SINCE my letter “Don’t spare the rod and spoil the child” (The Star, June 26; https://bit.ly/2YtddnX) was published, I have come across articles and opinions that are against the caning of students. One of the main reasons cited in these arguments is the negative psychological impact this disciplinary measure would have on students.
I will admit that there are bound to be students who may not be able to handle the pressure or stress associated with receiving punishment from their teachers.
But let me ask this simple question: If they can’t handle this sort of pressure, how will they face the real world?
We adults go through pressure in our daily life that are more psychological than physical in nature. To overprotective parents, imagine that your child has grown up and got a job but can’t handle the pressures of work, are you going to settle their problems at work too?
I firmly believe that most of us who grew up in the 80s and 90s did not have issues with teachers disciplining us whenever we made mistakes. If the opposite were true, I’m very sure a lot of us would have sought psychiatric treatment.
Yes, we may have had bad impressions of our teachers when we were on the receiving end,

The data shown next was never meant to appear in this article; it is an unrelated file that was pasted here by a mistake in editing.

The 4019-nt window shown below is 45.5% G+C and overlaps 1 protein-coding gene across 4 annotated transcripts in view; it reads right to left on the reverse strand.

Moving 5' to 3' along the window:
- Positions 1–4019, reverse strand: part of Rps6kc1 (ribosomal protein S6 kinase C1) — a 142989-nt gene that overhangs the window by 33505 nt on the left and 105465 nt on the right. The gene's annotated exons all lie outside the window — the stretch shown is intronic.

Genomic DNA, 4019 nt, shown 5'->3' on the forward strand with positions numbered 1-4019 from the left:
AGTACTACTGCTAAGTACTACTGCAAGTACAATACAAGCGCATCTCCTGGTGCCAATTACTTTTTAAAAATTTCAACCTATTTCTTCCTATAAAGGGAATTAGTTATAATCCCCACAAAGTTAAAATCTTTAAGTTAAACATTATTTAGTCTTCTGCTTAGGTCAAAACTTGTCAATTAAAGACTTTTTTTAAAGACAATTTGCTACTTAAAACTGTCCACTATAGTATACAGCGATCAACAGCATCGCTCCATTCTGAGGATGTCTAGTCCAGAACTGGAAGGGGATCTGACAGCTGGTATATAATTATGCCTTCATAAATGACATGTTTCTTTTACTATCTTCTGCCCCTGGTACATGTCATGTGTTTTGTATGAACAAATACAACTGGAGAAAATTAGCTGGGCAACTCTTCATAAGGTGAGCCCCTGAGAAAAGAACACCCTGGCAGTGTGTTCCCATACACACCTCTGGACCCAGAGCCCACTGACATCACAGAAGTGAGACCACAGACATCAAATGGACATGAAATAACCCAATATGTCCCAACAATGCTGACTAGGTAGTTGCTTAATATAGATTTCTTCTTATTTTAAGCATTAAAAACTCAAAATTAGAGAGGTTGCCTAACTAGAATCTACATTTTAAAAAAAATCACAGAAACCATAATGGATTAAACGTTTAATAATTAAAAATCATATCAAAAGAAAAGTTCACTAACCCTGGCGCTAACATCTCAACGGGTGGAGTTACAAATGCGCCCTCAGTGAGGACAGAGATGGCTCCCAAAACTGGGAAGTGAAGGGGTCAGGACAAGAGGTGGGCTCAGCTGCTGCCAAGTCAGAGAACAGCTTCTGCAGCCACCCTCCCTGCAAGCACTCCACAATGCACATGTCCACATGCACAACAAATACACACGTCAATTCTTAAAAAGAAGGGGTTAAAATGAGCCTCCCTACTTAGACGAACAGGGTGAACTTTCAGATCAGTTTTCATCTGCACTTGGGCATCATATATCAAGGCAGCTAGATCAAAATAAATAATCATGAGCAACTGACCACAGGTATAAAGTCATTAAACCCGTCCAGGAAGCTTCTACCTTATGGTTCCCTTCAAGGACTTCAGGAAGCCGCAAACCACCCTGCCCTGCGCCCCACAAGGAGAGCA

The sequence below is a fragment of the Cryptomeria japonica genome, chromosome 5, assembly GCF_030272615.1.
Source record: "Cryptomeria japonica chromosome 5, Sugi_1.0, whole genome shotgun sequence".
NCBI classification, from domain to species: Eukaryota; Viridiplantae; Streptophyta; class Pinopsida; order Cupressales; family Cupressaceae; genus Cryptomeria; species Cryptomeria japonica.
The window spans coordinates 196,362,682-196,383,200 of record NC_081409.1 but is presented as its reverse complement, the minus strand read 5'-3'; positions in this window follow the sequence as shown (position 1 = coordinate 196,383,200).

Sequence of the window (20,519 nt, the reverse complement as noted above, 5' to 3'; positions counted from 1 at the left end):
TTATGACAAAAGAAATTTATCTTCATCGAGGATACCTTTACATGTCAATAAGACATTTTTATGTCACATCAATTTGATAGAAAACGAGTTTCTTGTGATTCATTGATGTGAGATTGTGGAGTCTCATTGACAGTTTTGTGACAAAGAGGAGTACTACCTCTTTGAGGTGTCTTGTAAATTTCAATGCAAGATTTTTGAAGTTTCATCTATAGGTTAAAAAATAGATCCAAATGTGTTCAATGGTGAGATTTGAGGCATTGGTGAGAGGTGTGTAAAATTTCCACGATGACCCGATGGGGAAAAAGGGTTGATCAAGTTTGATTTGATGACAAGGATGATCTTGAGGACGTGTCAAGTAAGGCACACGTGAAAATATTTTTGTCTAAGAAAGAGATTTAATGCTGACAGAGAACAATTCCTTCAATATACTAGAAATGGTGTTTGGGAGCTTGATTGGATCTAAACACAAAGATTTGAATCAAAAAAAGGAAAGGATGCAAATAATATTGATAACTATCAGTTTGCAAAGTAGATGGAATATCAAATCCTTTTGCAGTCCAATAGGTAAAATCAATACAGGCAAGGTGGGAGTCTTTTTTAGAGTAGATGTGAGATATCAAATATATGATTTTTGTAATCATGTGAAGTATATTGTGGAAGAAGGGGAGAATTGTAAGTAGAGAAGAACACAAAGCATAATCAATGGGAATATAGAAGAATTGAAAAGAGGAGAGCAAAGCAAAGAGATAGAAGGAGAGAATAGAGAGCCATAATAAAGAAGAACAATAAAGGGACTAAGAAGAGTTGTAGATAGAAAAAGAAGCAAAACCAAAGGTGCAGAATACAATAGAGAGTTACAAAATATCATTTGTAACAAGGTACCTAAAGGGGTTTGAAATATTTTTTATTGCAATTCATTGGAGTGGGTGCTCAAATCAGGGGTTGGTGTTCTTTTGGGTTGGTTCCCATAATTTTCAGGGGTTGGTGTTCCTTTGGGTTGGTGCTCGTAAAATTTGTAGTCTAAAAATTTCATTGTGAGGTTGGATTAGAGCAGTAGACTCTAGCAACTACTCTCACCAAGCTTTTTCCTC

but as we grew up, we understood that it was for our own good, not forgetting the life lessons gained, such as developing a deep sense
of respect for our elders, correcting our mistakes and facing up to the consequences of our actions.
The way I see it, there is one solution for parents who continue to disrespect teachers in order to shield their child from mental or physical stress at school – homeschooling.
And never forget that there are always two sides of a coin – one where your child is a sweet little angel in front of you but a disruptive presence away from your watchful eyes.
To all teachers, I salute you and hope you do not succumb to pressure from disrespectful students and parents, as you are the ones who will shape our future leaders.